The Challenges of Judging a Horse Show
By Cindy Hale
Friday, August 14, 2009
I know I was crowing about the fact that I was finished judging horse shows for this year. But I received a call from a show manager who was bereft one judge, and she needed a last minute substitute. Who was I to pass up a decent day’s wage in this economy? So last Sunday, there I was once again, sitting in the judge’s booth all day.
To my benefit, the show was held at a lovely facility outside L.A., just inland from the coast. The weather was mild and breezy. The exhibitors were turned out well and their horses and ponies were properly schooled. And I sat across the booth with USEF judge Liz Adler, who was overseeing the other show arena. She’s sharp-witted and a veritable encyclopedia of USEF rules. All in all, it turned out to be a fun day.
But while I was taking a short break, I began to think about the challenging aspects of being a horse show judge. It certainly isn’t all fun and games when I’m given the responsibility of determining who gets the blue ribbon and who gets no ribbon. With that in mind here are my personal Top 5 Challenges That Confront a Horse Show Judge:
- A large flat class full of bay geldings. Trust me: after a while all bay horses begin to look alike. Scanning the class, furiously looking for numbers tied to each rider’s back, gets tiresome. Luckily I’ve adopted a system used by many other judges. I jot down descriptive notes next to the numbers of noteworthy (bay) horses. My scorecard might include quick references like, “fuzzy girth” or “big blaze.” Often times it’s the only way to expediently pin a large class where so many brown horses are ridden by so many riders in navy blue huntcoats. I’m all for tasteful conformity in the huntseat world, but sometimes it goes a little too far. How wonderful it would be if huntseat competitors could embrace the colorful, distinctive fashions of the western world! At least then the riders of the bay horses would be distinctive.
- Hard luck kids. I’ve shared before how both my sister and I grew up struggling to compete on the show circuit. Our parents didn’t have a great deal of disposable income. When we were young it was tough to afford a decent horse, acceptable apparel and appropriate tack. Then we had to scrape together the actual entry fees. So I sympathize with junior riders who love to ride and yearn to compete, but who don’t have the money for fancy duds or a spectacular horse. Regardless of that sentiment, I can only judge what I see before me. If a poorly attired rider steps into the arena on a horse that can barely negotiate the course of jumps, chances are they’re going to be beaten by a polished performer who cruises around the same course on a horse that’s a breathtaking athlete. Though my soul identifies with the cash-strapped young competitor, my job is to award the ribbon to the most deserving performer, regardless of my emotions.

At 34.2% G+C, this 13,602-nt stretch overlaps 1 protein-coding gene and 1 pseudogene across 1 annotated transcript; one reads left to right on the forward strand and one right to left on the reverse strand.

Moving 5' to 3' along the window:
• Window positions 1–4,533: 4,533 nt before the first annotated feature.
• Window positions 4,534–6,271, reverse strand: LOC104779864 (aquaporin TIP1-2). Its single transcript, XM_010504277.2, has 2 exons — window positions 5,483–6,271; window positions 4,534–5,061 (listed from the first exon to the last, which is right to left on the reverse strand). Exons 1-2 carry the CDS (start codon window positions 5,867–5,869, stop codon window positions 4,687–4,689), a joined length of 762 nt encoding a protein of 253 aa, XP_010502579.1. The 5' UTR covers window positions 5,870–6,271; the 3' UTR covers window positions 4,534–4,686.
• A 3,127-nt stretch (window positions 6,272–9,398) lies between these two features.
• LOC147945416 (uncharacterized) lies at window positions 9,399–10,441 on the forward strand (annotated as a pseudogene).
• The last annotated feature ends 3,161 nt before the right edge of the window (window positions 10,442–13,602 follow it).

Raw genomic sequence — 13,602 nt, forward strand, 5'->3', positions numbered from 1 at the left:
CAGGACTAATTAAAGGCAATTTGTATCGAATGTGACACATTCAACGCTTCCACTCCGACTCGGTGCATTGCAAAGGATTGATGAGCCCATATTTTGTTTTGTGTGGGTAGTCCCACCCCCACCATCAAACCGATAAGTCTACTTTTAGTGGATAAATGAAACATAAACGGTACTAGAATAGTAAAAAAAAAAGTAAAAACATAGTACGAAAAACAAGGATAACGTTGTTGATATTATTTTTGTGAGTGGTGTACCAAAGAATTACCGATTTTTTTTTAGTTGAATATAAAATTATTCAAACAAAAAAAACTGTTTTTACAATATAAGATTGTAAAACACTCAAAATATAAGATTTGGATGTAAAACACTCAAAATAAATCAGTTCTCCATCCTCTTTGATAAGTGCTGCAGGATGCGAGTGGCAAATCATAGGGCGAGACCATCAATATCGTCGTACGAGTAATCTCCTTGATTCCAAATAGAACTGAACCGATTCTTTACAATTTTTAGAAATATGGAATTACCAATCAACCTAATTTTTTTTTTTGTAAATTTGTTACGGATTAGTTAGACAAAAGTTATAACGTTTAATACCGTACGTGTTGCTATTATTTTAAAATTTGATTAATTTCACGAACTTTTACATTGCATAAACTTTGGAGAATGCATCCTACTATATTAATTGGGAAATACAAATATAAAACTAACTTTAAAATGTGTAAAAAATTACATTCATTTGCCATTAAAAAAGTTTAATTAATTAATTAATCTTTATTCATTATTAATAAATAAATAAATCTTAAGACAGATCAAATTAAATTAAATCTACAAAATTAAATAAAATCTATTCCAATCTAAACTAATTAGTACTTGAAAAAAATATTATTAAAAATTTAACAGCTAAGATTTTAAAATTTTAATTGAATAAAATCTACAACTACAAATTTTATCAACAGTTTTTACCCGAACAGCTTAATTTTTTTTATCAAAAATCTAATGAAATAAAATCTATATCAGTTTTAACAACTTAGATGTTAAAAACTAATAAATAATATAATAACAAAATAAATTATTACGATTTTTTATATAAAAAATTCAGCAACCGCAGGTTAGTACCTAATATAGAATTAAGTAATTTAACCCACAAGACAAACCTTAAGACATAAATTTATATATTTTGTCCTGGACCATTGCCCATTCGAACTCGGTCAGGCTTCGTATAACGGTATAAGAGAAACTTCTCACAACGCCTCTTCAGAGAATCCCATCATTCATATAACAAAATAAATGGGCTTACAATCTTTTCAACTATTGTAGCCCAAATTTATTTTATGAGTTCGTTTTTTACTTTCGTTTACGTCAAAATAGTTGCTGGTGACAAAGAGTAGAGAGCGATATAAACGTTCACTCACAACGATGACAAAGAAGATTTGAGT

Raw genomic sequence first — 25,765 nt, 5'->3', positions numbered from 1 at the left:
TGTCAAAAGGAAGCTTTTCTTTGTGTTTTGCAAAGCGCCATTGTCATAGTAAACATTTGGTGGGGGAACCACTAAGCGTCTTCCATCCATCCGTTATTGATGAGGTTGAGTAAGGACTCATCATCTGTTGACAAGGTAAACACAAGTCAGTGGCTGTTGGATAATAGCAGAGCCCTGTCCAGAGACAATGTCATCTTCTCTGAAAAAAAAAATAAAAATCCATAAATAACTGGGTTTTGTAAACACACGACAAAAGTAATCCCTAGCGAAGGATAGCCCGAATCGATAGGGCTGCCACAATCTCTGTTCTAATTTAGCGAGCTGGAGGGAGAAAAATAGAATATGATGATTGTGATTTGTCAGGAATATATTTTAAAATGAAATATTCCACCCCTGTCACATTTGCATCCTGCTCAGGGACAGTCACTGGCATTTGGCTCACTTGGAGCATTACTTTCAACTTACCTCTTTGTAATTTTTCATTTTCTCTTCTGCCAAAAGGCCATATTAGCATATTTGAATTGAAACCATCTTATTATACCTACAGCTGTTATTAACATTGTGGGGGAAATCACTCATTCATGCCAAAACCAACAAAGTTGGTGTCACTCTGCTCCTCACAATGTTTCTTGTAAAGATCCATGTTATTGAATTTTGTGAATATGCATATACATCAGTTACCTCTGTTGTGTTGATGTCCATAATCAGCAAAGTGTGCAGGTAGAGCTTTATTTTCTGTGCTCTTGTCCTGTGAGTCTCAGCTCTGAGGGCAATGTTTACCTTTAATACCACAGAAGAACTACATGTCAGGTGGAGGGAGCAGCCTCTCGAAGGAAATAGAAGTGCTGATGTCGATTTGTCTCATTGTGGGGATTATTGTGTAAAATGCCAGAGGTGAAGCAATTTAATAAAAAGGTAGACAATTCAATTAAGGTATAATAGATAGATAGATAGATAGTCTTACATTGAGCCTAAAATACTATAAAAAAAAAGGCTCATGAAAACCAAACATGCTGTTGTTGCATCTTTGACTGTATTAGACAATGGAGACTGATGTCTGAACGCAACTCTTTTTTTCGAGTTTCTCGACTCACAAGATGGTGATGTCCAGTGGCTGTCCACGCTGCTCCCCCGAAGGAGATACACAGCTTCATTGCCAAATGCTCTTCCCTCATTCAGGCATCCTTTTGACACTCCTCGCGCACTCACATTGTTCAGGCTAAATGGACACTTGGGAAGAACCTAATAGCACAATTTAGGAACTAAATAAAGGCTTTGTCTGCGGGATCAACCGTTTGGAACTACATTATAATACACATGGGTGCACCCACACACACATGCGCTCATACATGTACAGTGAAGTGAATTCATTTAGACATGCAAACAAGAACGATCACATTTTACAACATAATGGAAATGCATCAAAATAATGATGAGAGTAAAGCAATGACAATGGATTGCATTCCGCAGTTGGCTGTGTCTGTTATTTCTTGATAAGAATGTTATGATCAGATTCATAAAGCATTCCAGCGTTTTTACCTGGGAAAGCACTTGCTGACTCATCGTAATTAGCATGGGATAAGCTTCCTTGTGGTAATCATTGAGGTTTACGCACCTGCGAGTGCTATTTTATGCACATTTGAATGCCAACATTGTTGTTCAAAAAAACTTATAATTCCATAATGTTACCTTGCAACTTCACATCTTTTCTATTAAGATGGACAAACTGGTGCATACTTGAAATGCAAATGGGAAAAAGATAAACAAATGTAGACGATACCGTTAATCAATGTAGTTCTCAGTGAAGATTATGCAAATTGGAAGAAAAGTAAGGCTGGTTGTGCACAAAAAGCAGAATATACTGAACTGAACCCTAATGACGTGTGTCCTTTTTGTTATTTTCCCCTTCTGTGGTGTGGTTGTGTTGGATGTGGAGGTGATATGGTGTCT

- Dust in the wind. Sometimes I wonder why I bother to get all gussied up for my judging jobs. I do create a professional impression when I check in at the show office, but it’s downhill after that. By noon my face has been sandblasted by blowing grit and my hair—if it’s not smooshed under a ball cap or straw hat—looks as if a cup of flour has been dumped atop my head. Is there ever a horse show water truck or sprinkler system that works efficiently and properly?
- Elusive lunch breaks. I’m no fan of horse show food. If you’ve followed my blog or my previous column in Horse Illustrated then you know that for many years I’ve considered consuming horse show food a literal Dance with Death. Even when shows offer decent food—which is always free for judges—there’s rarely an opportunity to actually pause and eat. That’s understandable. Most show managers want to keep things rolling so all the classes get completed at a decent time. Yet that means that I’m usually forced to nibble bites of food between rounds of hunters. As you can imagine, that typically means that I’m not eating much. It’s just too much trouble. Besides, it’s a little embarrassing to turn in a scorecard that’s stained with taco sauce.
- Rabid horse show parents. Thankfully, well run horse shows prevent judges from being waylaid by misguided family members who simply cannot comprehend why Janie didn’t win a ribbon in her equitation class. Often times I can overhear their conversations. I may be losing my hearing in one ear, but I’m not stone deaf. At the last show I judged, for example, an entire entourage was cheering for one young girl aboard a Paint horse. Honestly, I would’ve loved to have pinned the girl and her spotted horse. But they kept making errors that bumped them out of contention in tough classes. Finally, in desperation, the girl’s parents exclaimed, “I don’t know why the judge doesn’t like her!” It took every ounce of restraint for me to keep myself from leaning out the booth and yelling, “Hey! She keeps taking the wrong lead!” On the one hand, I’d love to educate the adults as to why little Janie wasn’t earning an armful of blue ribbons. But you know what? That’s not my job. That’s their trainer’s job. Can you imagine what my day would be like if I had to explain my placings to every interested competitor and their family? That wouldn’t be a judging job. Instead I’d be conducting a clinic. And that’s a whole ‘nuther pay scale.
See? Judging a horse show isn’t such an easy gig. Yes, I do enjoy judging. Since I no longer compete, it gives me a way to still feel involved in equestrian sports. Plus I’m getting paid to look at beautiful horses and ponies. That’s pretty cool for a horse lover like me. But judging definitely has its challenges. So the next time you’re at a show, have a little sympathy for the person with the clipboard in her hand.
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